I have always been a sensitive guy. When I was little, I cried about everything. I still do. Growing up, I thought it was a weakness. I now realize how much of a blessing it is, and at times, like anything, it can also be a curse. It has taken me a while, but I have come to accept who I am, regardless of what others think.
I’m also a feminist. This is something I had a longing to be for many years, but I thought it was not okay. I thought if I declared being an ally to other women and feminists, I was somehow abandoning my fellow men. I’ve come to realize that that is simply untrue, and that I too have been just as guilty as others of being sexist and misogynistic. I will say that I have come a long way, but still have a long way to go. Cue the uncomfortability of having to admit how often I am wrong.
Listening to my wife weep at 1:30 a.m. on election night was both painful and enlightening. She was grieving not just for her, but for all women. Guess what? I also cried. The next day I cried 15-20 times. I cried on the phone with my sisters and mom. I texted and called friends and told them how much I loved them, just to get myself out of bed. I met my friend Jessica with a hug at a coffee shop and collapsed into her arms. I was a mess. It was so painful to see that women had come such a long way, and in the blink of one night, be devastated.
Until Thursday night, I was convinced I was crying for all the women who have traveled this painful and empowering journey that I will never fully comprehend. That night, I got off the Graham Avenue L train stop on my way home from work, and had a thought in my head mere seconds before I saw a billboard on a bus stop. It was the same thought that the billboard expressed. “I’m sorry. -Men.”
I realized in that moment I haven’t been crying just for women. I’ve been crying for every man who believes women will never amount to what men have amounted to or more. For every man who still thinks his job is to take care of or dominate a woman. I’ve been crying for the men who are afraid to empower their daughters and the other women around them. For the men who are afraid to really listen to the women in their lives. I’ve been crying for the men who are insecure and afraid of being second to a woman. For the men who think and have been taught that men crying is weak. I’ve been crying for men who have raped, abused, and killed other women. I’ve been crying for the boy I was in first grade, when I hit a girl on the top of her head with a closed fist because she didn’t like me back. For the teenager I was, whose goal was to make out with as many women as possible to rack up points. I’ve been crying for the insecure young adult I was, who lost his virginity late in life, and lied about it just to look cool with the other guys. I’ve been crying for all the times I’ve shared my own version of ‘locker room’ talk with other guys. I’ve been crying for the man who has come a long way, but still interrupts his wife to assert his point of view, still gets angry and has to have the last word, still doesn’t listen, still tells her what she’s thinking. I’ve been crying for all of us men: sensitive or not, feminists or not, strong or not.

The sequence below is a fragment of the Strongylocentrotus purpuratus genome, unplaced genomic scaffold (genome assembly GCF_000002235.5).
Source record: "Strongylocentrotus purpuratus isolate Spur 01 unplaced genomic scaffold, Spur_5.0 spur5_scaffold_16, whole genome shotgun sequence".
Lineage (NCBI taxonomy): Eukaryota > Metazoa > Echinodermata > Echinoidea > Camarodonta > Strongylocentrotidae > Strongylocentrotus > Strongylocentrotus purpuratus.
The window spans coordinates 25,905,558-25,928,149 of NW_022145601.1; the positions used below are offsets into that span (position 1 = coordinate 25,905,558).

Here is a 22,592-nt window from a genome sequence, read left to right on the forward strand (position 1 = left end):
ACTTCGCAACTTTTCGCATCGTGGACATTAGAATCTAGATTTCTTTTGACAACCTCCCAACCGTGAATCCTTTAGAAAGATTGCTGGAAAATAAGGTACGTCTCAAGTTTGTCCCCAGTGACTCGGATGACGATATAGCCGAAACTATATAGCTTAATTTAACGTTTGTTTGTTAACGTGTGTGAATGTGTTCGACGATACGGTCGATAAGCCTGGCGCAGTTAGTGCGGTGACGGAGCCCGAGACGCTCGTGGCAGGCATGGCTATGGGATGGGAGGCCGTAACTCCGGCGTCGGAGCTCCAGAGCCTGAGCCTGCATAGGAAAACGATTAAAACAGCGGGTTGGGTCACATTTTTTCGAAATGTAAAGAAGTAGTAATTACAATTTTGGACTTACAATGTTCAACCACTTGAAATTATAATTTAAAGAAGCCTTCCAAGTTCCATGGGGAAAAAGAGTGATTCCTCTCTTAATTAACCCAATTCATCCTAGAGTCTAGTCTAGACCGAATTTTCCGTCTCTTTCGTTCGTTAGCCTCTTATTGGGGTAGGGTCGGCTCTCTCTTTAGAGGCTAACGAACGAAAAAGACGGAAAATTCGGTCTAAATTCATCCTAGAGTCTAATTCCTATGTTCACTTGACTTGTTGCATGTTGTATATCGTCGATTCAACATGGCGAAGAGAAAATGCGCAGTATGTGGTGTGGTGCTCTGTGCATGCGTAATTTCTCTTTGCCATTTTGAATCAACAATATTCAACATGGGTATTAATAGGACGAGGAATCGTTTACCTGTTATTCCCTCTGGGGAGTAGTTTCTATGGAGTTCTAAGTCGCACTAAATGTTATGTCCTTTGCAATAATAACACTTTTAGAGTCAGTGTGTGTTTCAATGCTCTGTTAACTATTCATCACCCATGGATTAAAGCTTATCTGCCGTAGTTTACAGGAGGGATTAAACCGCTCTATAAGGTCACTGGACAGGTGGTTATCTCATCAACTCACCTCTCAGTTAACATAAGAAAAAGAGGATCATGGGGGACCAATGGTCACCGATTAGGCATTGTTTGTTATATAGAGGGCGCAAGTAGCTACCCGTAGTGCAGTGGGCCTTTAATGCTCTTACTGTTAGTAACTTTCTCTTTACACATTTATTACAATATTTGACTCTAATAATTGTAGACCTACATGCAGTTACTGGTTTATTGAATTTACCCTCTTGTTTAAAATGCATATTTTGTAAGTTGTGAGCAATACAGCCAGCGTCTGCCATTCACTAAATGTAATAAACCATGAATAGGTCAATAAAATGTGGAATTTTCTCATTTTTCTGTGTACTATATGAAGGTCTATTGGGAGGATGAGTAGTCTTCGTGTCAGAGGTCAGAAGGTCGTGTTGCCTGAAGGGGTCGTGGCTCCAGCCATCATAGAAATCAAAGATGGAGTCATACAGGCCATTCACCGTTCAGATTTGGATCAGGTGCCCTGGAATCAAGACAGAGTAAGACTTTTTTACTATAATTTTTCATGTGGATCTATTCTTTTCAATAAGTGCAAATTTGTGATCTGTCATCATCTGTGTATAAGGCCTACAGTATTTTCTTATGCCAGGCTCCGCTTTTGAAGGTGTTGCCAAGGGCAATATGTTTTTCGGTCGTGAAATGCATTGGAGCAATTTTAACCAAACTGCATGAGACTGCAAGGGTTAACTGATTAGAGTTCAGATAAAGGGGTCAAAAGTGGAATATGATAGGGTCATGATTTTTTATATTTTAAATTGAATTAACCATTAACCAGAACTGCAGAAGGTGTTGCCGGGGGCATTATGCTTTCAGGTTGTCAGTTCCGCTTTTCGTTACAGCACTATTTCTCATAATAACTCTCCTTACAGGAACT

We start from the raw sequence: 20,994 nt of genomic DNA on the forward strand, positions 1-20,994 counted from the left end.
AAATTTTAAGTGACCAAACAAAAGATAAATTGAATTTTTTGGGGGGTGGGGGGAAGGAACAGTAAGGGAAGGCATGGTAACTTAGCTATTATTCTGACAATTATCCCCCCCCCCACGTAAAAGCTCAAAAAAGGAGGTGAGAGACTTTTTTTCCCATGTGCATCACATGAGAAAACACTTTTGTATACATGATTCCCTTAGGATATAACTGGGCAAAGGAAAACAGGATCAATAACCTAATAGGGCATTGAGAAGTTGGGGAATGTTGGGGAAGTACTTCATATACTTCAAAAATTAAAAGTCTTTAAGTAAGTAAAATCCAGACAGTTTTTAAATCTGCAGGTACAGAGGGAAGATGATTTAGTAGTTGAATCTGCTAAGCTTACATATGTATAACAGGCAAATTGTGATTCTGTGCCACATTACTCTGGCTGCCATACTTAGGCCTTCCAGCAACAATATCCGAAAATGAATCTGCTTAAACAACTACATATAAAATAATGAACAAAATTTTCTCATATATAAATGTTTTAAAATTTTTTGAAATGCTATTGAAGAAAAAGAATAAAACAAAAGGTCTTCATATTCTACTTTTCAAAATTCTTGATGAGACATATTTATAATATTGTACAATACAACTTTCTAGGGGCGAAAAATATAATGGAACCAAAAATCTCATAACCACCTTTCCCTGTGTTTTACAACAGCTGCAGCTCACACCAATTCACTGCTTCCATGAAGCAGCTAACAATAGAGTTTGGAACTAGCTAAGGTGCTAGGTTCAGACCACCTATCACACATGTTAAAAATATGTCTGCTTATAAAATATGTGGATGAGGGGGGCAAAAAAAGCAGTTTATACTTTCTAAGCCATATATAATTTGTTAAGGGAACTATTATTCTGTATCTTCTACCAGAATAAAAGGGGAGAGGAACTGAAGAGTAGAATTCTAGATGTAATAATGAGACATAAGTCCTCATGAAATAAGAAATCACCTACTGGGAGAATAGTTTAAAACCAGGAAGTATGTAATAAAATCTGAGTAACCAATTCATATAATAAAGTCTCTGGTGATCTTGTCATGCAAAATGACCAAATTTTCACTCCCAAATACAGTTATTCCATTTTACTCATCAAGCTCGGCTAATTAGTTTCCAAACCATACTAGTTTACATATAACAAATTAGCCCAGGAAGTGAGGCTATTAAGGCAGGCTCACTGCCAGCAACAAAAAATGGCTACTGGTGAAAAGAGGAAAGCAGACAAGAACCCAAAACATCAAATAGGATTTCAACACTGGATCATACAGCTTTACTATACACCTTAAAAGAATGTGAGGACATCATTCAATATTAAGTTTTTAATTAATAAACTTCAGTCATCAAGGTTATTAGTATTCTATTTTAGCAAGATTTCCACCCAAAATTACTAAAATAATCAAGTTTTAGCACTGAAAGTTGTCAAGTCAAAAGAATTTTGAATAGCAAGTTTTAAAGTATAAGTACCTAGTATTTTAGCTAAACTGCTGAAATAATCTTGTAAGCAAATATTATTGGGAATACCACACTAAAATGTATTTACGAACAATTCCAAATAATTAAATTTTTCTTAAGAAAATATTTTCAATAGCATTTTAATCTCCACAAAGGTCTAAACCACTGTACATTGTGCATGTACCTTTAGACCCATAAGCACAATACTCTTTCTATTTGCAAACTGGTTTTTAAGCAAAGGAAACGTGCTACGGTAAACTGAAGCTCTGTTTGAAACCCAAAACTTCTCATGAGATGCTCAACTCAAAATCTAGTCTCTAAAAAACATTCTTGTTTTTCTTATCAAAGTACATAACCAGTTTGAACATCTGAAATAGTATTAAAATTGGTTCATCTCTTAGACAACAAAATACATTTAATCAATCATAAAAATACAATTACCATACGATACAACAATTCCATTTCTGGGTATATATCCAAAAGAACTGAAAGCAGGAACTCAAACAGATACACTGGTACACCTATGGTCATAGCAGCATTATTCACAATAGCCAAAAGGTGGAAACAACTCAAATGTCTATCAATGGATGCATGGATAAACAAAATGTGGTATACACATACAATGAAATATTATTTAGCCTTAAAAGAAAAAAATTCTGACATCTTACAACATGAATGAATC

Every time I have cried in the last 12 days I am saying, “I’m sorry. we have failed.” And we have. We have failed women and we have failed ourselves. I’m crying because there are still so many of us who don’t get it, and don’t want to get it. What happened on election night is painful evidence of the giant step forward we could have taken, were we better informed, and less afraid. We failed you. And no matter how far I have come, I have a long way to go. And no matter how open and equal I am able to make myself to the women and girls in my life today, and embrace them and empower them, I have a duty to own up to the fact that I am a man, and I am just as responsible as the next man. I am sorry. I know It’s not enough. You deserve so much more than what we have given you.